‘A civil, mature conversation’: architects of the Uluru Statement make plea for consensus on referendum

by Lorena Allam
Indigenous leaders say a voice to parliament is the best way to make a material difference to the lives of Aboriginal and Torres Strait Islander people

It’s been a week since the prime minister, Anthony Albanese, revealed the government’s preferred “yes or no” question to ask Australians in a referendum to enshrine an Indigenous voice to parliament in the constitution.

There has already been intense speculation about what the next steps will be – questions about what a voice would do, debate about whether it will be “practical” or “symbolic”, and calls for detail about how it would operate.

Two of the architects of the Uluru Statement from the Heart, Megan Davis and Pat Anderson, say they hope the country can have a “civil” conversation about the voice between now and the vote.

“This will be a hard conversation to have, but it’s necessary,” Anderson told Guardian Australia.

The referendum question will be put to the Australian people in this term of the Albanese government, most likely towards the end of next year.

“My personal hope is that we have a national conversation, a civil, mature conversation, and we come to some kind of agreement at the end of it,” Anderson says. “At the moment, that’s still possible, but the predictable naysayers are out and we’ve only just started this conversation since Saturday.”

It started with the prime minister’s visit to the Garma festival in Arnhem Land last weekend, where he outlined the government’s plan – starting by asking a simple question requiring a yes or no answer, and suggesting three sentences be added to the constitution.

“We should consider asking our fellow Australians something as simple as: ‘Do you support an alteration to the constitution that establishes an Aboriginal and Torres Strait Islander voice?’” Albanese said in a landmark speech on 30 July.

A yes vote would give parliament the authority to thrash out the detail later on.

The Balnaves chair for constitutional law at the University of New South Wales, Prof Megan Davis, says she understands there’s a “lot of curiosity and impatience” for detail, but it is a “common constitutional technique” to defer detail to the parliament at a later date.

“That’s how, for example, the high court was set up,” she says. “The enabling provision has passed, and the institution’s been set up later.”

Enshrining a great level of detail would limit parliament’s capacity to change or amend the voice at some future point if necessary, she argues.

“So the decision to defer detail, I think people are confusing that with the most contemporaneous referendum, which was the republic referendum, where the model actually mattered because it was going into the constitution,” she says.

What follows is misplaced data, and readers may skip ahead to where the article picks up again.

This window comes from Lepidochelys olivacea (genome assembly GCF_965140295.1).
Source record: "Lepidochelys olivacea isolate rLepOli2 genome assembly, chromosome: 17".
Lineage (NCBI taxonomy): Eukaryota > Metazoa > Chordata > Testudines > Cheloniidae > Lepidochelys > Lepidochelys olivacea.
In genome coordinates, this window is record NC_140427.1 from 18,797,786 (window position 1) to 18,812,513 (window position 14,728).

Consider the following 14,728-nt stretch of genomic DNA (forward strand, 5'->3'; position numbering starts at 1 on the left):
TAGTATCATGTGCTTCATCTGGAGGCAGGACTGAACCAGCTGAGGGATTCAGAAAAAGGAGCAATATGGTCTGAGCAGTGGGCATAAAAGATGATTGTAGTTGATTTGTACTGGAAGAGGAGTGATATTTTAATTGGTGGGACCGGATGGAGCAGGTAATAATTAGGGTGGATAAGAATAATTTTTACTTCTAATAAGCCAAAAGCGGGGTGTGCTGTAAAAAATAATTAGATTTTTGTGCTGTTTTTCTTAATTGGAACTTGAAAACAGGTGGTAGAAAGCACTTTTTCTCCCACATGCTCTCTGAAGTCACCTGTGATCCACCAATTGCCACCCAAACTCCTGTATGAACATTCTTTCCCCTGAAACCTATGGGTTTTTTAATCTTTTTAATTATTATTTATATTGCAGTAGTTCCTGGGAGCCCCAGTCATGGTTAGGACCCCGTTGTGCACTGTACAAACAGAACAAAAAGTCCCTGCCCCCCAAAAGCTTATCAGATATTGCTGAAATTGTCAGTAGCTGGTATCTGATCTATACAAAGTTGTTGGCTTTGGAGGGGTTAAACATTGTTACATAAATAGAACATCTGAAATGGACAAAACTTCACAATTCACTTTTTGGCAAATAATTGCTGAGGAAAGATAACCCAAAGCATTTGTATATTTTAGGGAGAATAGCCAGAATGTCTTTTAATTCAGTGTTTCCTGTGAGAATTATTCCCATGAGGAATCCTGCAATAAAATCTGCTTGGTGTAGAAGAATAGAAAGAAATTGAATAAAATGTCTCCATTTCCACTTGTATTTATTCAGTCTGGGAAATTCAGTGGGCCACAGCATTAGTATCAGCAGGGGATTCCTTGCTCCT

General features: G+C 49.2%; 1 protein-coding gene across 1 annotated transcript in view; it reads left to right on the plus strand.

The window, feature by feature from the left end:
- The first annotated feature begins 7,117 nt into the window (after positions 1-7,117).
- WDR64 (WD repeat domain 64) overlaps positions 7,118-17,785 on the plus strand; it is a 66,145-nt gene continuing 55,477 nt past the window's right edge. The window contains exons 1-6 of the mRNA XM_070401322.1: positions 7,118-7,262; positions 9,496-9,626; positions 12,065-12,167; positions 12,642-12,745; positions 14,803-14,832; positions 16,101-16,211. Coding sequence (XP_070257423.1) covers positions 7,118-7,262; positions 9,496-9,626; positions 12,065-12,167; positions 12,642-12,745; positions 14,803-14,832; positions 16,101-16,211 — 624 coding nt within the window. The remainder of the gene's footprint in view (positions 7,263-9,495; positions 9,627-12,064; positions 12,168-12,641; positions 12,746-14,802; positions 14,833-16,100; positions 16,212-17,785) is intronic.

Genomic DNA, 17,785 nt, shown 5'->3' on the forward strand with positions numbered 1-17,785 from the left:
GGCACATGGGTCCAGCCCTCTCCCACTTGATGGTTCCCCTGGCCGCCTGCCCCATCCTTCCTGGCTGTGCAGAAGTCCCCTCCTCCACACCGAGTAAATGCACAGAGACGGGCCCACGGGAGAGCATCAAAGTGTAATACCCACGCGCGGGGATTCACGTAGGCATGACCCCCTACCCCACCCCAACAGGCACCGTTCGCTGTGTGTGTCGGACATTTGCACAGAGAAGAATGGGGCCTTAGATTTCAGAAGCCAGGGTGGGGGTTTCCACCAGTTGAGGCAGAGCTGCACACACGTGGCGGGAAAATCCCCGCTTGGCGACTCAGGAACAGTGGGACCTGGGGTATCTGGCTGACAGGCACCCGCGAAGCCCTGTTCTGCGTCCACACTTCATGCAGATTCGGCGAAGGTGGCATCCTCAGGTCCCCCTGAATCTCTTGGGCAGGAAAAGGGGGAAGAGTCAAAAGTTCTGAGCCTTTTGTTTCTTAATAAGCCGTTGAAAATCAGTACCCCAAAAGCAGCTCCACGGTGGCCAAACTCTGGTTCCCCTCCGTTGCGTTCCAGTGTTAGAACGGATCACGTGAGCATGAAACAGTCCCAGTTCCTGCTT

“[In this instance], the model isn’t being enshrined, the enabling power is.”

In response to those who say a treaty should come first, including Greens senator Lidia Thorpe, Davis says treaties take a long time to develop.

“If they’re done in the way they should be done, [treaties] are very complex agreements with the crown,” she says. “In British Columbia it took a couple of decades before the first one was even online.

“The other thing is, it won’t be like a lot of first contact treaties. There are a lot of things the state will say are settled. We won’t agree with them on that. And this is why treaty negotiations take a very, very long time.”

There are also issues of negotiating power, authority and resources. Davis says delegates at the Uluru dialogues talked about “communities being torn apart” by native title processes, where the threshold of proof required to have native title recognised has split families, communities and nations.

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“Virtually all the dialogues mentioned that the first thing they needed was dispute resolution and to treaty with each other first, before we can treaty with the crown,” Davis says.

“A lot of [traditional owners] and elders have been through land claims processes where they’ve felt like the power imbalance is so acute between us and the state that many nations aren’t even at the threshold of being able to engage with the state on this.”

Anderson says there is a clear response to speculation that the voice will not make a material difference to the lives of Aboriginal and Torres Strait Islander people.

“There’s some urgency here about attending to all the challenges that we face – 10-year-old boys in prison in Darwin,” she says. “We have two generations in the Northern Territory who can’t read and write.

“It just goes on and on and on, all around the continent. We can’t wait another 20 years before we all negotiate a treaty, we have to have something now,” she says.

“In fact, while we’ve been on this journey, we’ve had about six people who were at the dialogues who have died. Imagine what we’re going to have left, given the current health stats, in 20 years.

“We have to have something, because now we have nothing, and despite all the good work that our service delivery people are doing, they have to continue to beg and justify themselves.”

With a voice, she says, comes an ability to directly tell governments what Indigenous people want and need.

“We won’t have to beg any more, we won’t have to justify ourselves. We will set the agenda by sitting at that table, with what our priorities are,” Anderson says.

“It’s all new. We have an opportunity here to be something, to do something a bit more creative, not so adversarial. Have a decent conversation between decent people. That would be good, wouldn’t it?”